# What is the practical limit/best practice for the average rectified output current of a diode in AC applications?

Background: As part of a little project I'm looking to add a diode to a hair dryer to cut the output in half. This is the circuit:

The potential diode in question is at the bottom, and the simulated current through it is in the center graph: 2.184 A peak (edit: 3.1 A). By my math that would mean right about 0.7 A average (edit: 0.99). Technically, this would fall below the 1.0 A spec for average rectified output current of a 1N4004 diode. However this sheet by Vishay states

IFAV decreases with an increasing value of the reverse voltage during the interval of no current flow.

In my case the reverse voltage is 120V sinusoidal; potentially 240V if used in another country. Unfortunately the 1N4004 datasheet doesn't seem to indicate the reverse voltage for the IFAV spec.

So for my education, ultimately my questions are:

1) Practically, should a 1N4004 diode be able to handle 0.7A (0.99) IFAV with 120-240V reverse voltage for an indefinite amount of time? Or is that too close to the spec, and reducing life of the part? More generally, how close is too close to the IFAV spec?

2) If practically possible, would best practice be to use the 1N4004, or a 1N5404 (3A IFAV)? A 1N5404 would be harder for me to fit but is probably doable.

• Be aware that on older hair dryers the fan motor is usually AC and so won't like being fed DC. On modern dryers the motor is often DC that is fed from a tap on the main heating element through a bridge rectifier. By feeding the dryer with DC you may affect the ratio of heat to air flow and cause problems with element temperature. Aug 10, 2019 at 23:59
• I simulated your circuit in LTspice and got a peak current of 3.06A. What is the peak AC mains voltage in your simulation? Aug 11, 2019 at 0:28
• @KevinWhite It's a DC motor, the 6 ohm resistor in the circuit is representing the motor in a bridge. Aug 11, 2019 at 3:28
• @BruceAbbott I have the AC voltage source set to 120V peak. I would think that at 120V the 51 ohm resistor alone should limit the max current to 2.35A? This is the online simulator I used: falstad.com/circuit Aug 11, 2019 at 3:32
• Peak voltage of 120VAC mains is 170V. Aug 11, 2019 at 5:16

Disclaimer: you're modifying a UL (or CE) labeled device; if you burn down your house or electrocute your dogs it'll be on you. If your insurance company is particularly asinine, then if a Mad Bomber tosses a Molitov cocktail into your bathroom window and burns down your house, they may use the presence of your un-plugged but modified hair dryer as an excuse not to pay. Because -- insurance companies.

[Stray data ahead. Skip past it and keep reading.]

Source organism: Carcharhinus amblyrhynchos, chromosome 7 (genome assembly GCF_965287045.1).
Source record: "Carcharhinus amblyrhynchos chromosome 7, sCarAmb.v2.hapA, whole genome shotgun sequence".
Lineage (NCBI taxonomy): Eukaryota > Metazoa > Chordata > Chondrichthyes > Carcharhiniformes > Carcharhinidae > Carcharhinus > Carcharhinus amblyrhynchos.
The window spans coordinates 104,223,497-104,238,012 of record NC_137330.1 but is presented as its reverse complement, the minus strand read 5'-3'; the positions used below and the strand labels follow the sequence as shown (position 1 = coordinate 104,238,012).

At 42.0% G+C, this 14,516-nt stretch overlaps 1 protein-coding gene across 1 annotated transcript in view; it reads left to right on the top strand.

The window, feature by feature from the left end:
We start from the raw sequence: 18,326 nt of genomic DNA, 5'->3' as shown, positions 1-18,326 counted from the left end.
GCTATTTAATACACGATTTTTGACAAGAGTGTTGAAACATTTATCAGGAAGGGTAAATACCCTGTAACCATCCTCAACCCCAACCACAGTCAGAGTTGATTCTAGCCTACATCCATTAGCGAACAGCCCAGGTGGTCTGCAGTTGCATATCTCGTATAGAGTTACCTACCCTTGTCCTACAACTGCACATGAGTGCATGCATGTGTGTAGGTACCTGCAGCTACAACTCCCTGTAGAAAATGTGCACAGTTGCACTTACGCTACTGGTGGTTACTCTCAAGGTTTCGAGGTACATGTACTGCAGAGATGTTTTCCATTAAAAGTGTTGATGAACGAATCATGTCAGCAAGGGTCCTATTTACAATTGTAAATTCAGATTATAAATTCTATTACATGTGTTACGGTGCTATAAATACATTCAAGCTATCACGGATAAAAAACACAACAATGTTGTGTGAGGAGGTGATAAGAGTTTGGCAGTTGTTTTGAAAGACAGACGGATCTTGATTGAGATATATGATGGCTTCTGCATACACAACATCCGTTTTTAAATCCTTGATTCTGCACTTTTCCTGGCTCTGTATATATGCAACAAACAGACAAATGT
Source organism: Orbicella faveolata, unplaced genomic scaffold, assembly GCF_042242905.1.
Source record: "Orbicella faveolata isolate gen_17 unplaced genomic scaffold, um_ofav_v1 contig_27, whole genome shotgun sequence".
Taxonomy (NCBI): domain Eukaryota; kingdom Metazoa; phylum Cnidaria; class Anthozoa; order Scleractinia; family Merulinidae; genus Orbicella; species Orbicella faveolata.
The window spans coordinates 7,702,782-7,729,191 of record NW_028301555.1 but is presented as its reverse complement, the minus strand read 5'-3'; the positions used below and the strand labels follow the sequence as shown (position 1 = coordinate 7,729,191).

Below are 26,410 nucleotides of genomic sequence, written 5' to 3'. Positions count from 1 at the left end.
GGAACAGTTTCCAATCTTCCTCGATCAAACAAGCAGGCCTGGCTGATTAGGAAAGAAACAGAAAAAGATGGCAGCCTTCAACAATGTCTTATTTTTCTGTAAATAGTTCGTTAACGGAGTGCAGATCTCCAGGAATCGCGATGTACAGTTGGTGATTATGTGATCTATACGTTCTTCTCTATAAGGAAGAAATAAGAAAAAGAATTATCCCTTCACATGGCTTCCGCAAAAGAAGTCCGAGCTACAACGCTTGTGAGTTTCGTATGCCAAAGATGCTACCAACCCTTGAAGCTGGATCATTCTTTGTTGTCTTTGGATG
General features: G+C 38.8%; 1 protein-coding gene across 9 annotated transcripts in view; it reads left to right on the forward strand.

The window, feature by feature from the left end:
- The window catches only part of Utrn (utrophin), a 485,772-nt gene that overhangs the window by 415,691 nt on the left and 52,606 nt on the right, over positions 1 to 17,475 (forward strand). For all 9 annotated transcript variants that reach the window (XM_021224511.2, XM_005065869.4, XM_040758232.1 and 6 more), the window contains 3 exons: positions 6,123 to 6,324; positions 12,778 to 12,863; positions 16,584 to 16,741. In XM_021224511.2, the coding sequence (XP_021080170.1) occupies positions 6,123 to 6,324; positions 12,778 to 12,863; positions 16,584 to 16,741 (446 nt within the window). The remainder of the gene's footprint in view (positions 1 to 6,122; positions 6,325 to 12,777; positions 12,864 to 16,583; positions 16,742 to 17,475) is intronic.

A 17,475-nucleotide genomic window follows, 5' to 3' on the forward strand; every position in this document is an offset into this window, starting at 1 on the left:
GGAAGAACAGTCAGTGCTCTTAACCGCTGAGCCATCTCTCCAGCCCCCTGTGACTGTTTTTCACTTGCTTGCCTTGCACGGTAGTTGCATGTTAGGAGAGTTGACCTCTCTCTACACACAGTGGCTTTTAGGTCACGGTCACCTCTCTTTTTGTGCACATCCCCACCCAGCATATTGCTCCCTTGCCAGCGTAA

From the sheet that you link to:

In the absolute maximum ratings, one or both of the following are given:

• The maximum permissible average rectified output current for zero diode voltage (reverse).
• The maximum permissible average rectified output current for the maximum value of VRRM during the time interval at which no current is flowing.

So, find a diode that specifies the second, and use it.

In practical terms, the diode heats up mostly proportionally to the average rectified current, because the drop is fairly constant, and power = current * voltage. I believe that the reason the number depends on the reverse voltage is because the part's reverse breakdown voltage will drop with increasing temperature, and higher current = higher dissipation = higher temperature.

Note, too, that the given ratings assume a certain ambient temperature, and a "typical" installation with free air circulation. If you use your 3A rated diode, but put it into the same narrow, no-airflow space, its junction temperature may get just as high or higher than the "1A" diode.

• Fair point on that disclaimer, though I'd think the same would apply to anything made from scratch as well. Aug 11, 2019 at 3:35
• I've checked over a dozen datasheets and found none that specified the reverse voltage explicitly, although this one (alliedelec.com/m/d/bb9a259448b14928d5192be2c57eb9df.pdf) says "single phase, resistive load, 60 Hz" which I assume means a normal sine wave. Also most sheets specify 1A up to 75C but I found one sheet that specifies 0.75a at 100C (pdf.datasheetcatalog.com/datasheet_pdf/bkc-international-electronics/1N4001_to_EM513.pdf). Aug 11, 2019 at 3:40